Breaking Down ADA Compliance Guidelines for Websites

Services: Law Firm Website Design . SEO . Internet Marketing . Law Firm Marketing Guide . Content Marketing . PPC

Creating an accessible website and inclusive marketing materials requires a well-informed team. With a little practice, ensuring website accessibility can be done quickly. The following guidelines should be kept in mind:

Content Compliance Rules

When creating content for webpages, emails, and social media, it is essential to make it accessible for individuals with visual, hearing, motor, and cognitive disabilities.


To aid users with screen readers or visual impairments, proper utilization of headings is crucial. This involves using appropriate heading tags (such as H2) instead of merely altering the font size or style.

Maintain a logical hierarchy by following the sequence of H1, H2, and H3 headings, which enhances the clarity and importance of the content. Without a proper heading structure, users may be confused or have difficulty navigating the content.


Enhancing readability is important for individuals with cognitive disabilities, as well as for all users. Employ short and concise sentences, utilize bulleted lists, summary sections, and bold keywords for easy scanning. Arrange information in a descending order of importance and avoid complex language.

Ensure that all text, including headings, are left-aligned. Avoid the use of justified text – large blocks of justified text can greatly reduce readability due to unequal spacing between words.

When incorporating links to other webpages, refrain from using phrases like “click here.” Instead, use descriptive link text that clearly indicates the destination and purpose of each link, aiding users with screen readers and visual impairments.

Ensure that the appearance of links are not altered through CSS. Links, by default, are underlined and should have a 3:1 contrast ratio from the surrounding non-link text.

Accessible Files:

Ensure that any linked files, such as PDFs, PowerPoints, or Word documents, are also made accessible to cater to the needs of all users.

ADA Guidelines for Your Site’s Design

Accessible design aims to improve usability for everyone, including individuals with disabilities. Consider the following factors when designing for accessibility:


Enhance video accessibility through the inclusion of subtitles, benefiting those with hearing impairments and users in noisy environments. Provide transcripts that offer a textual version of the video’s speech content. For an optimal experience, employ audio descriptions, enabling blind individuals or those with visual impairments to comprehend the video’s context.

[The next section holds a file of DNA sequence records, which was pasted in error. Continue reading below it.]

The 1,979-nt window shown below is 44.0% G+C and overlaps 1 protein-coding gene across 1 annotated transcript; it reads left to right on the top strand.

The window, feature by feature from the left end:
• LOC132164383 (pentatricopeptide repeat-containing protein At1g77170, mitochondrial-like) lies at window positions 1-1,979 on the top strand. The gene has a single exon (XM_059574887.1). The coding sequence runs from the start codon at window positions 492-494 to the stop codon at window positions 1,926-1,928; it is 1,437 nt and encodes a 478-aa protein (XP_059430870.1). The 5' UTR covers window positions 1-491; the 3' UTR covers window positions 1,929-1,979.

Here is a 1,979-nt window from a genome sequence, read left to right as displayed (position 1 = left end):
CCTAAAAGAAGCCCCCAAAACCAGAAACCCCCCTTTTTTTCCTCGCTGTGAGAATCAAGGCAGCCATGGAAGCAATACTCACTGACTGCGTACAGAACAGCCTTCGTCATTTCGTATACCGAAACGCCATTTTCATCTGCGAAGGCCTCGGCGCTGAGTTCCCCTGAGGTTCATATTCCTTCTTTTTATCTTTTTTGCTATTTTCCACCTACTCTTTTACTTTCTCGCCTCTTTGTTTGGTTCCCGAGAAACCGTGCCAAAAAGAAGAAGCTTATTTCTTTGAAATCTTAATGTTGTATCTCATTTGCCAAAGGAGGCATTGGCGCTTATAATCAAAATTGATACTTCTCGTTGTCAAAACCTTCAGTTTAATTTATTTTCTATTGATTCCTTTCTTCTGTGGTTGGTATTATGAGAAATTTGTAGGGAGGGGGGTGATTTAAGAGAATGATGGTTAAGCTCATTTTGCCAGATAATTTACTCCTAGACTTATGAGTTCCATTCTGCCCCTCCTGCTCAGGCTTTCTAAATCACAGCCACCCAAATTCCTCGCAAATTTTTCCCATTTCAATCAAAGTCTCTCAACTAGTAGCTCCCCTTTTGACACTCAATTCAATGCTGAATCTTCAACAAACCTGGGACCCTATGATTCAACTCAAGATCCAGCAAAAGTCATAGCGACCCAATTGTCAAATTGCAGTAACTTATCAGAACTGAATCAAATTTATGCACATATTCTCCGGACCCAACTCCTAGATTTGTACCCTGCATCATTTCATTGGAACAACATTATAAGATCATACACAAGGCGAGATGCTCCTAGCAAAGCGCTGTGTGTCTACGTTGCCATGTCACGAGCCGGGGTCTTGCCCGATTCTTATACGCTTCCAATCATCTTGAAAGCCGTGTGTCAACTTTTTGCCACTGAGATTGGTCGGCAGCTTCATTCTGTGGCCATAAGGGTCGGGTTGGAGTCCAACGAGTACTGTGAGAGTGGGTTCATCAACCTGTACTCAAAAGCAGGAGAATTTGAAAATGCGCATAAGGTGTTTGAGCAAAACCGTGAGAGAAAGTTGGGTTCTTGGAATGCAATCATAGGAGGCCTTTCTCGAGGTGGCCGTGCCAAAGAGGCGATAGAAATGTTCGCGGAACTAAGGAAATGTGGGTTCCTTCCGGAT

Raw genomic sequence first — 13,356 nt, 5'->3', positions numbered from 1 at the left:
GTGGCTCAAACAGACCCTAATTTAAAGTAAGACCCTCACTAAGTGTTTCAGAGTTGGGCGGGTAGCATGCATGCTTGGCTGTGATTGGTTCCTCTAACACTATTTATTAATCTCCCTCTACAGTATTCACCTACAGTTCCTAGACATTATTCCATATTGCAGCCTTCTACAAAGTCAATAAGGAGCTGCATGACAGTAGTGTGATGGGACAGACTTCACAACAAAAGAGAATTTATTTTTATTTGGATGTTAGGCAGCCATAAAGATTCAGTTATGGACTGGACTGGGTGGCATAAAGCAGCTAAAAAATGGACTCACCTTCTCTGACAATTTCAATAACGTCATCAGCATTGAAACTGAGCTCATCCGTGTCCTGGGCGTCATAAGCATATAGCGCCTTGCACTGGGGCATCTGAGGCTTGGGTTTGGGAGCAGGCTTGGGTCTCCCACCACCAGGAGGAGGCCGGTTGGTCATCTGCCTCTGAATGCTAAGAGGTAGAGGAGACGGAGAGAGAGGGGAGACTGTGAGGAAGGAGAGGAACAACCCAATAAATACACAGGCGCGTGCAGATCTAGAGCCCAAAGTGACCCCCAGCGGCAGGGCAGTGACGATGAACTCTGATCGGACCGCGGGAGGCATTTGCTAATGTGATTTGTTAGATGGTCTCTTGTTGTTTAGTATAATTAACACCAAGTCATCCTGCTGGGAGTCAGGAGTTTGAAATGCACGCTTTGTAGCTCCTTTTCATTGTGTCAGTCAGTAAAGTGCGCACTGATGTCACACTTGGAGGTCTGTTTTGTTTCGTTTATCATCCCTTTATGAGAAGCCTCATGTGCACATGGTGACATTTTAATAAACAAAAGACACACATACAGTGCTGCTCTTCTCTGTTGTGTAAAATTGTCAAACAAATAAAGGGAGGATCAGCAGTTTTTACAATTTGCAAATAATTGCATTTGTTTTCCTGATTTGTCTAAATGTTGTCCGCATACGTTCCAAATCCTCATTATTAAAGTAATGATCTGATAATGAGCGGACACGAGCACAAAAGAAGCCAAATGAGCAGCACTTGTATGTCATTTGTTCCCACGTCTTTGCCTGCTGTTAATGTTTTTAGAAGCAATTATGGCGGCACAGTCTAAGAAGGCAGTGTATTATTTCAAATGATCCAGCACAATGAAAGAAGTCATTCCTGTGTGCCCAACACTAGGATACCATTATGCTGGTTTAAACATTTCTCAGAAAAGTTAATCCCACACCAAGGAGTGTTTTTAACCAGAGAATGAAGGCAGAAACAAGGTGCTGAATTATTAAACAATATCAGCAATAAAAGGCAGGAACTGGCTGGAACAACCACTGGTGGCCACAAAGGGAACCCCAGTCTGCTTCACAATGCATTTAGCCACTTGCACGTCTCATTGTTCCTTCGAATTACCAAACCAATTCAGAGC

All images should possess alt text, which provides a concise and neutral description of the image. This description is read by screen readers, and irrelevant information or file numbers can hinder usability for visually impaired users. For decorative images, the alt attribute should be left empty (e.g., alt: “”).


Considering that approximately 4% of the global population experiences some form of color blindness, relying solely on color to convey information can pose challenges for users. Incorporate patterns, fillings, sizing, borders, icons, or whitespace in addition to color to communicate effectively. Maintain sufficient contrast in color usage to ensure readability and differentiate elements. For example, meeting WCAG 2.0 level AA compliance requires a contrast ratio of 4.5:1 for text. Utilize color contrast checkers to verify combinations.

Avoid the use of background images behind text if possible as this can negatively impact the color contrast and readability of the text. If needed, use background contrast checkers to strategically place your text on top of the image to ensure that the text has adequate contrast.


Sans serif fonts are the easiest to read since they lack decorative markings. Limit the number of fonts used, such as one for body text and one for headlines. Use a minimum font size of 12 and employ bold formatting for emphasis, rather than italics.

Overall Tips for Website Compliance

To create an accessible website that enhances conversions, consider all four disability types: visual, hearing, motor, and cognitive. The following areas are particularly important:

Keyboard Navigation:

Enable keyboard navigation for users with visual and motor disabilities. Ensure that users can navigate through menus, buttons, and other elements easily. Provide indicators or visual cues to show the current position of the user on the page.

The first tab press on a website should be to a skip-to-content button. This will allow the user to scroll past the navigation.

Form and Table Labels:

Labels are crucial for form accessibility. Assign labels to each form field using the <label> element, allowing screen readers to read the field names accurately. Avoid using placeholder text for critical information about a field; instead, place such instructions beneath the field label.

CTA Buttons:

Ensure that all call-to-action buttons are accessible. Provide an accessible name for each button, usually matching the button text. Use aria-label attributes to provide appropriate information to screen readers. Collaborate with the website development team to implement button accessibility best practices.

By considering these guidelines and implementing accessibility features, websites can become inclusive, catering to a wider range of users and improving overall user experiences.

Remember to Have Periodic Checks of Your Site

Even if you have a team completely update your site to fulfill the compliance guidelines, the rules become modified every so often and small changes you make to your site could make a larger impact than you think. Accordingly, remember to schedule checks every two years at a minimum. If you need PaperStreet to run a free ADA audit, don’t hesitate to reach out.

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